Posts Tagged ‘Constructivist

05
Dec
12

Jaroslav Rössler : Abstract Photography

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Jaroslav Rössler
‘Komposition mit Apfel’
20.5 x 20 cm
photo
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Jaroslav Rössler
‘Ei mit Eiffelturm’
20.5 x 20 cm
photo
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Jaroslav Rössler
‘Bez názvu / Untitled’
20.5 x 20 cm
photo
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Jaroslav Rössler
‘Bez názvu / Untitled’
20.5 x 20 cm
photo
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Jaroslav Rössler
‘Zátiší s uzávěrem’
20.5 x 20 cm
photo
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Jaroslav Rössler
‘Surimprese jablka’
20.5 x 20 cm
photo
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Jaroslav Rössler
‘Kompozice s ozubeným kolem’
20.5 x 20 cm
photo
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‘Loď’
Jaroslav Rössler
20.5 x 20 cm
photo
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Jaroslav Rössler (1902–1990) was one of the most important Czech avant-garde photographers and his work from the first half of the 1920s ranked amongst the earliest and most radical examples of the application of Abstract and Constructivist principles to photography. Rössler started as an assistant to František Drtikol, but quickly abandoned the pictorial style of his renowned teacher and began to focus on minimalist details of actual objects and on geometric paper cut-outs, abstract compositions with shadow and light, inventive photomontages, and Constructivist shots of modern engineering and architecture. In 1923 he was invited to join Devětsil, and thus became the only photographer in the most famous Czech avant-garde group of artists and writers. During his Paris sojourn, 1927–35, he worked in several important studios, mainly making modern photographs for advertisements, while continuing to experiment freely on his own. Later, after a long hiatus, he returned to experimentation in the mid-1950s, and once again contributed to the latest artistic trends in a truly original way. Extract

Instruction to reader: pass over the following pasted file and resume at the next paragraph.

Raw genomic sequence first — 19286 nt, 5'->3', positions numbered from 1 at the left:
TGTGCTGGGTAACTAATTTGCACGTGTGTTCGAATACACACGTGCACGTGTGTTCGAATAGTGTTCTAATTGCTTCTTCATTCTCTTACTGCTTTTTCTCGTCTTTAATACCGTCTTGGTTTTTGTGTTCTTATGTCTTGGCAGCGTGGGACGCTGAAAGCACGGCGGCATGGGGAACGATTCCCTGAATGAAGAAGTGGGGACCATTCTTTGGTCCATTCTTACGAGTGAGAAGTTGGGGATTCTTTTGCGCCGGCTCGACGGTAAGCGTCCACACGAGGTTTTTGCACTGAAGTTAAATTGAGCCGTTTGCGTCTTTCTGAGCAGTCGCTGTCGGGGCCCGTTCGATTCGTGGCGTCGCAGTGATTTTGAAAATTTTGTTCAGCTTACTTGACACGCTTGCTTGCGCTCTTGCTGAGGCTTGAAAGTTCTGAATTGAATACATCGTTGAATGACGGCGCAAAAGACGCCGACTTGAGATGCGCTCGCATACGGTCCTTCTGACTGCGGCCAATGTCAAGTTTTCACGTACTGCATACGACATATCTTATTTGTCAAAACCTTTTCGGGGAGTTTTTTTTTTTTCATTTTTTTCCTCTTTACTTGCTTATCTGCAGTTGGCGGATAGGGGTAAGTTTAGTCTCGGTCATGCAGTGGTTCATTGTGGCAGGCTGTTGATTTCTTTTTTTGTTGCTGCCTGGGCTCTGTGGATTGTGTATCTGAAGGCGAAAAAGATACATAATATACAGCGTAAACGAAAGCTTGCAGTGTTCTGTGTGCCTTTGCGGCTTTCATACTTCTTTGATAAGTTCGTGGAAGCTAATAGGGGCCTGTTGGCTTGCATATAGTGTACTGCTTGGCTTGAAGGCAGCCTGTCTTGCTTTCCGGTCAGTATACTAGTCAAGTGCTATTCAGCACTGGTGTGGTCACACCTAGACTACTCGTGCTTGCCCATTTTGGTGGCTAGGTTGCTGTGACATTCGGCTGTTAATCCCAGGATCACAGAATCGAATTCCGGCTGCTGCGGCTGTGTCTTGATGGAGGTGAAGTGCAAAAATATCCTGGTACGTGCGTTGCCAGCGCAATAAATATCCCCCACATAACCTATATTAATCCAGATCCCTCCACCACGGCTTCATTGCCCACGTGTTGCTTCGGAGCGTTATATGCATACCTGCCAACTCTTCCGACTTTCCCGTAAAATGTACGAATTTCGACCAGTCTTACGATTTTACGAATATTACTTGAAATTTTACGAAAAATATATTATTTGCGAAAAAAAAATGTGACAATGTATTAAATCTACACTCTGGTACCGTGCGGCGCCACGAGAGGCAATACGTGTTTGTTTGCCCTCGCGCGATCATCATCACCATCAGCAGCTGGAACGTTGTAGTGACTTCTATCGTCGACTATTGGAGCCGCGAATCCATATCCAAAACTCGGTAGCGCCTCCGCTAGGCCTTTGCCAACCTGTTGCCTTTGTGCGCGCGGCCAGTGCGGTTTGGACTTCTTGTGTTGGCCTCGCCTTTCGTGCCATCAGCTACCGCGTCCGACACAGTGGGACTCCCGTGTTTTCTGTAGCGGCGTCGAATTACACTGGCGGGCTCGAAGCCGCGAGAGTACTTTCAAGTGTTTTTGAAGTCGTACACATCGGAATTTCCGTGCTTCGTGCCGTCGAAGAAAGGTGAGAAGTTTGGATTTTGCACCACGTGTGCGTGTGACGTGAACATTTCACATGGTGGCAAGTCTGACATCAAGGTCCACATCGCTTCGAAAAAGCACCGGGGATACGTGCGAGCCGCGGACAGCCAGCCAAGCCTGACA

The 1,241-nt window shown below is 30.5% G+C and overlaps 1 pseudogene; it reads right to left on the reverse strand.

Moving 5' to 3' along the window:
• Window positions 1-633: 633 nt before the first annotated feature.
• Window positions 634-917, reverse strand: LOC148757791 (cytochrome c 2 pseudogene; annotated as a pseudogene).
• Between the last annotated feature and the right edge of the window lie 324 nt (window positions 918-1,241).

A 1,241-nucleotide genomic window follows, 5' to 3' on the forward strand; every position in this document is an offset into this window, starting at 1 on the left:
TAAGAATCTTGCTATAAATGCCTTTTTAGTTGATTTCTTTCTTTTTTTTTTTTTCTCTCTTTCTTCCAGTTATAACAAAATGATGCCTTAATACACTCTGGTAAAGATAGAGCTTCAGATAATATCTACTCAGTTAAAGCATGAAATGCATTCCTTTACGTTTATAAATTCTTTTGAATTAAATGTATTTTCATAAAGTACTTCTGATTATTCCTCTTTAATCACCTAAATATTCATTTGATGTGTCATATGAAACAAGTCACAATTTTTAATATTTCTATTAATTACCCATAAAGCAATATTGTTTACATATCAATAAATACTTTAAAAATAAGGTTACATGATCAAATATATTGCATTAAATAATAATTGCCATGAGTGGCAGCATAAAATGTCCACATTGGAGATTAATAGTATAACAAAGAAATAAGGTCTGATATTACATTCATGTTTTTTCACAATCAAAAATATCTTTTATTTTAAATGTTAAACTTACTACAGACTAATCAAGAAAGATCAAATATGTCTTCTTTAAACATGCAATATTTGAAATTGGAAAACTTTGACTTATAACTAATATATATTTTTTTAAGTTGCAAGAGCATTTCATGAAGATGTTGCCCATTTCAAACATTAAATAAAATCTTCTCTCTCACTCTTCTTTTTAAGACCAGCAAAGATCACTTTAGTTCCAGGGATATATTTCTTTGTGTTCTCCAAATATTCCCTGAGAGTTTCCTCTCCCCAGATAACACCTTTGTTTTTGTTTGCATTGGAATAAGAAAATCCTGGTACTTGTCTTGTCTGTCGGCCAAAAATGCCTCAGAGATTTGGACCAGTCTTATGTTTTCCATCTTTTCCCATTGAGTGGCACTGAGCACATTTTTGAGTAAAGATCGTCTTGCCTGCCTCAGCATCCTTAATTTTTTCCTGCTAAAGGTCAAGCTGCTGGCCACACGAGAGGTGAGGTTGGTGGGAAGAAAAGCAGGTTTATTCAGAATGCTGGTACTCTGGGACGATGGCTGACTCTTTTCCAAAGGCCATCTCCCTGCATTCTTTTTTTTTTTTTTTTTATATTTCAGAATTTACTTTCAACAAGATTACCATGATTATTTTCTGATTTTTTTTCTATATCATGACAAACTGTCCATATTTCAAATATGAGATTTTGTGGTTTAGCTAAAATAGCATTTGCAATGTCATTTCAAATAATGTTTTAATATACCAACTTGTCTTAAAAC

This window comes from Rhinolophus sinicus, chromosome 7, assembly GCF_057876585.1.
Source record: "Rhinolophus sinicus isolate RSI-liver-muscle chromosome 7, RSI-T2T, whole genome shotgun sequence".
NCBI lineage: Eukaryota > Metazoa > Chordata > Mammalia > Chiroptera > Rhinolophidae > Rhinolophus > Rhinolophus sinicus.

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Jaroslav Rössler : Abstract Photography (1923 – 1978)

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14
May
12

Alvin Lustig : Illustrations (The Ghost in the Underblows)

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“Ghost in the Underblows” (1940) for Ward Ritchie Press, echoed Constructivist typecase
experiments from the early twenties yet revealed a distinctly native American aesthetic.

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‘The Ghost in the Underblows’
Typographical illustrations
Alvin Lustig
1940
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‘The Ghost in the Underblows’
Typographical illustrations
Alvin Lustig
1940
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‘The Ghost in the Underblows’
Typographical illustrations
Alvin Lustig
1940
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‘The Ghost in the Underblows’
Typographical illustrations
Alvin Lustig
1940
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‘The Ghost in the Underblows’
Typographical illustrations
Alvin Lustig
1940
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Alvin Lustig introduced principles of modern art to graphic design that have had a long-term influence on contemporary practice. He was in the vanguard of a relatively small group who fervently, indeed religiously, believed in the curative power of good design when applied to all aspects of American life. He was a generalist, and yet in the specific media in which he excelled he established standards that are viable today. If one were to reconstruct, based on photographs, Lustig’s 1949 exhibition at The Composing Room Gallery, in New York, the exhibits on view and the installation would be remarkably fresh, particularly in terms of the current trends in art-based imagery. Lustig created monuments of ingenuity and objects of aesthetic pleasure. Whereas graphic design history is replete with artifacts that define certain disciplines and are also works of art, for a design to be so considered it must overcome the vicissitudes of fashion and be accepted as an integral part of the visual language. Though Lustig would consider it a small part of his overall output, no single project is more significant in this sense than his 1949 paperback cover for Lorca: 3 Tragedies. It is a masterpiece of symbolic acuity, compositional strength and typographic craft that appears to be, consciously or not, the basis for a great many contemporary book jackets and paperback covers. [Extract : Born Modern by Steven Heller]

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Alvin Lustig : Website

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Ai : Series : Photography Book

aesthetic investig...
By Azurebumble

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